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Leonie Forbes, Jamaican actress dies aged 85

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Leonie Forbes, a well-known actress, presenter and producer, died on October 25 at the age of 85. Prime Minister Andrew Holness said in a tweet that Forbes’ name, along with Jamaican theater and TV, is associated with Jamaica. According to the tweet

“She was always an exquisite, polite lady with a voice that demanded respect and adoration.” We express our gratitude to Leonie for her contributions to Jamaican art and culture, as well as our sincere regrets at her departure.”

Leonie has appeared in a number of local movies and TV series such as Z-Cars, The Odd Man, The Public Eye and others.

Leonie Forbes was made an Officer of the Order of Distinction for her distinguished career and contributions.

Forbes was born on June 14, 1937 in Kingston, Jamaica. She attended Kingston Senior School, Excelsior College and Durham College of Commerce. After her education, she worked as a typewriter at the University of the West Indies. She then went on to work for writer Barry Reckord, where she typed his works. In 1959 she started working as a radio announcer for the Jamaica Broadcasting Corporation and received a scholarship to the Royal Academy of Dramatic Art in England.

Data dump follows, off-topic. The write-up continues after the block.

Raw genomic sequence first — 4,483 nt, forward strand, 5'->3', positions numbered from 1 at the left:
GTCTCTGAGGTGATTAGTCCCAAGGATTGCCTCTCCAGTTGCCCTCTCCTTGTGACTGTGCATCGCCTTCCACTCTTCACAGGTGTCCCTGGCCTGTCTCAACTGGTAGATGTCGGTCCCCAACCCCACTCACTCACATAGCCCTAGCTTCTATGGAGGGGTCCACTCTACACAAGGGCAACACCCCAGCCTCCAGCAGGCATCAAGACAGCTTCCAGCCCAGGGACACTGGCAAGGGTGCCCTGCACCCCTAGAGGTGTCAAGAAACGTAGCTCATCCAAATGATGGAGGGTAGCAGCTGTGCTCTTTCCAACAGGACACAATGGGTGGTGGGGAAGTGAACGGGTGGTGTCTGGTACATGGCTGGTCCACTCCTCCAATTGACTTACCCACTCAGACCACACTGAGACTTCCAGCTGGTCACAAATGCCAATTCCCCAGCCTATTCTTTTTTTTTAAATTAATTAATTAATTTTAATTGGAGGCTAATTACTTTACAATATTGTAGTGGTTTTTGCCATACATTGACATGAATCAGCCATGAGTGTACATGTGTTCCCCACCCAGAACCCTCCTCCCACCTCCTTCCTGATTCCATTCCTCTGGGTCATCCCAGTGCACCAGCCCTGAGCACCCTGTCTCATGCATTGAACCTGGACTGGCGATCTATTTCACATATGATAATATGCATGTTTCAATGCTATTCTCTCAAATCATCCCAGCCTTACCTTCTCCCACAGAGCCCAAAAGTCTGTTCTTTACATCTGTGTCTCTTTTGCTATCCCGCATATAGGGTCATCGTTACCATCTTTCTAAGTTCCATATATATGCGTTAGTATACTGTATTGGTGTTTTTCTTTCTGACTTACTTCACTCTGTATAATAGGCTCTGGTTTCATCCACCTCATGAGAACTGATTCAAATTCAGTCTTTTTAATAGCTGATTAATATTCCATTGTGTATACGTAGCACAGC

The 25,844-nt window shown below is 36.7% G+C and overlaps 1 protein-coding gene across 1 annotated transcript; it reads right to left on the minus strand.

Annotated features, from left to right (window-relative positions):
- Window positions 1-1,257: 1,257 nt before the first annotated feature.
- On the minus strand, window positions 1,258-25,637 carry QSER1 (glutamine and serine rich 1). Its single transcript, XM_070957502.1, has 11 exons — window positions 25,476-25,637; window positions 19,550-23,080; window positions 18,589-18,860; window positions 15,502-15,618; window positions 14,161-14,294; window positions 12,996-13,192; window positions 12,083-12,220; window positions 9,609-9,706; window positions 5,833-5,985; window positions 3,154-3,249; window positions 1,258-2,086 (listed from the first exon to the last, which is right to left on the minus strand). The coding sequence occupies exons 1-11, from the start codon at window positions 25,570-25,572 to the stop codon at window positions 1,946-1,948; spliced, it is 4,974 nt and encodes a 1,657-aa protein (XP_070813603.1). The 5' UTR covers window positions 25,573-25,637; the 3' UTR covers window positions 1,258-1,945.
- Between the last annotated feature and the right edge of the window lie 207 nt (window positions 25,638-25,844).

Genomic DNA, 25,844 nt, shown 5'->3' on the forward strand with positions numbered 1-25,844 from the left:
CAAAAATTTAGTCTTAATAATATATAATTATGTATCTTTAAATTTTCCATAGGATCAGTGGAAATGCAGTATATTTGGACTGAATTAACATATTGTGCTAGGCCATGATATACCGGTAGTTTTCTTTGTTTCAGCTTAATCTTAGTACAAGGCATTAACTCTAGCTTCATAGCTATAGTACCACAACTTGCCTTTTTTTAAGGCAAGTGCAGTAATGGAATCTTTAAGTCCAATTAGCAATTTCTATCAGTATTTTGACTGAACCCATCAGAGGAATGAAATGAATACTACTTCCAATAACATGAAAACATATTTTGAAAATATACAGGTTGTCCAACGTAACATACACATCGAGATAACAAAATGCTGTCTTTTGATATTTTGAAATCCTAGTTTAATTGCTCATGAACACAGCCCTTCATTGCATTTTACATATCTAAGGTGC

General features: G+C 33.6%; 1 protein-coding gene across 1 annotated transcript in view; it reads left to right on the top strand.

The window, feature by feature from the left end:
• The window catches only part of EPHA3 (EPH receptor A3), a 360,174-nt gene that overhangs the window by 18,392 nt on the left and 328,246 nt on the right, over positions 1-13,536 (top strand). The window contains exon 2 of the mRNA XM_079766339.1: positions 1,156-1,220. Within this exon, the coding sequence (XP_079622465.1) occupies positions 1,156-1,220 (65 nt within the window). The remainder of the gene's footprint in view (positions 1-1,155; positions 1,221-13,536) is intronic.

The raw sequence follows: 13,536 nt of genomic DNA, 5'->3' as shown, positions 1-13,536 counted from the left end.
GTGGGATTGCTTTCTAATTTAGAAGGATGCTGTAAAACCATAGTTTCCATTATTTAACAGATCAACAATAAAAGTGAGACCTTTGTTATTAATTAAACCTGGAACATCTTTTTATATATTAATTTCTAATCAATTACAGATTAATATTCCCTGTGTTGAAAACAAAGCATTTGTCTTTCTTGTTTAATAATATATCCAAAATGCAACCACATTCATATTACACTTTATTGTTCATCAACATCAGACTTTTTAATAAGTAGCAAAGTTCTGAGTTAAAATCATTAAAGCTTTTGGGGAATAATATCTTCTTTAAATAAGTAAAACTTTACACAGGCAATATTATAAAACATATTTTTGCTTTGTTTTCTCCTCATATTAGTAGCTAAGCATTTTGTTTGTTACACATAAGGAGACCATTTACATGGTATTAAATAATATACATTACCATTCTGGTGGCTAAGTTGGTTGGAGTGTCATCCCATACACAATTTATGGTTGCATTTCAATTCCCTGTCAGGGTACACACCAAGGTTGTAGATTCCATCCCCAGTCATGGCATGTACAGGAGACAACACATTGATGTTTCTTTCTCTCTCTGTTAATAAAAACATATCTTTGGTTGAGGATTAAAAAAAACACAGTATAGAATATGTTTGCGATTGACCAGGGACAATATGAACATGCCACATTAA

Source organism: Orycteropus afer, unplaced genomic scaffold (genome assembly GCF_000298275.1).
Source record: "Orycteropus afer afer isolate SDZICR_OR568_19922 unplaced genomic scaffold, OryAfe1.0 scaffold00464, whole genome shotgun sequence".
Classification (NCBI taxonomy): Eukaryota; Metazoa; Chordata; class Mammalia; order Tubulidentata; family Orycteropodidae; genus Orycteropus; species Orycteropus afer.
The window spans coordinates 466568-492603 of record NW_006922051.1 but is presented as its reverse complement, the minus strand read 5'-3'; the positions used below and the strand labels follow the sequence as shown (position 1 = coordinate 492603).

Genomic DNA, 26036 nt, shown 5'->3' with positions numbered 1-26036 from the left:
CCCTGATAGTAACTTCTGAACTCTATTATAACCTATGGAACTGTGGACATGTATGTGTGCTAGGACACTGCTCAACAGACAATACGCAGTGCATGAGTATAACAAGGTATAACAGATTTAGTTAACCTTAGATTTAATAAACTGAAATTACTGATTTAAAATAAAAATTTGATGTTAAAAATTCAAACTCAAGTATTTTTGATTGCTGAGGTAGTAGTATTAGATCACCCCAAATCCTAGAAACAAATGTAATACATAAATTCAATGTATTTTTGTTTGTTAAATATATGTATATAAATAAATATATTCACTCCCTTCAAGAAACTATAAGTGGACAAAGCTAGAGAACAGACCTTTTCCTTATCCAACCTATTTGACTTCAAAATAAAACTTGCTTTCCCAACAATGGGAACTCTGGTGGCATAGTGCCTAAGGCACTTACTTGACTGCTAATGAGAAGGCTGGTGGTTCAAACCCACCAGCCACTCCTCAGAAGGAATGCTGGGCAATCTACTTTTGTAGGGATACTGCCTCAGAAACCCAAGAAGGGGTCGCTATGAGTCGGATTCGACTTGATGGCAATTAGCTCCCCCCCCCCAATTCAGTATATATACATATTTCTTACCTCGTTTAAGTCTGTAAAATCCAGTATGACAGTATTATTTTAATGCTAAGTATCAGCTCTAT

Leonie Forbes

Forbes spent six years at RADA studying radio, television and stage methods. She has also worked as a writer for BBC Caribbean and appeared in programs such as Z-Cars, The Odd Man, Public Eye and Hugh and I. In 1962, she made her stage debut as a major character in Lloyd Rekord’s Busha Bluebeard. . Leonie returned to Jamaica in 1966 and continued to work for the JBC. She lived in Australia from 1968 to 1970, as her husband was working at the University of Queensland at the time. She also performed in a few radio plays for the Australian Broadcasting Corporation and taught theater part-time.

In 1972 she was appointed head of JBC’s FM station, Radio Two, and in 1976 she was promoted to director of radio broadcasting. Leonie later starred in a number of local plays and films, as well as international productions such as Milk and Honey, The Orchid House, and Soul Survivor. In 1980 she was made an Officer of the Order of Distinction. Leonie: Her autobiography, the Forbes autobiography, was published in August 2012. She told The Sunday Gleaner at the time that she loved helping people smile and forget their problems, and that it was a succession of happy coincidences that brought her to her. brought work. she went on,

“It was quite different. For starters, we are now compensated. We did it all out of love and interest then.”

Leonie Forbes

Leonie said things have changed since there have been more gigs, shows are longer and individuals can now travel and demonstrate their abilities.

On Twitter, users pay tribute to Leoni Forbes.

Many others took to Twitter to pay tribute to the late actress and presenter, and many reminisced about their encounters with her. Leonie Forbes is survived by her husband, Dr. Keith Amiel, as well as her four children and extended relatives.


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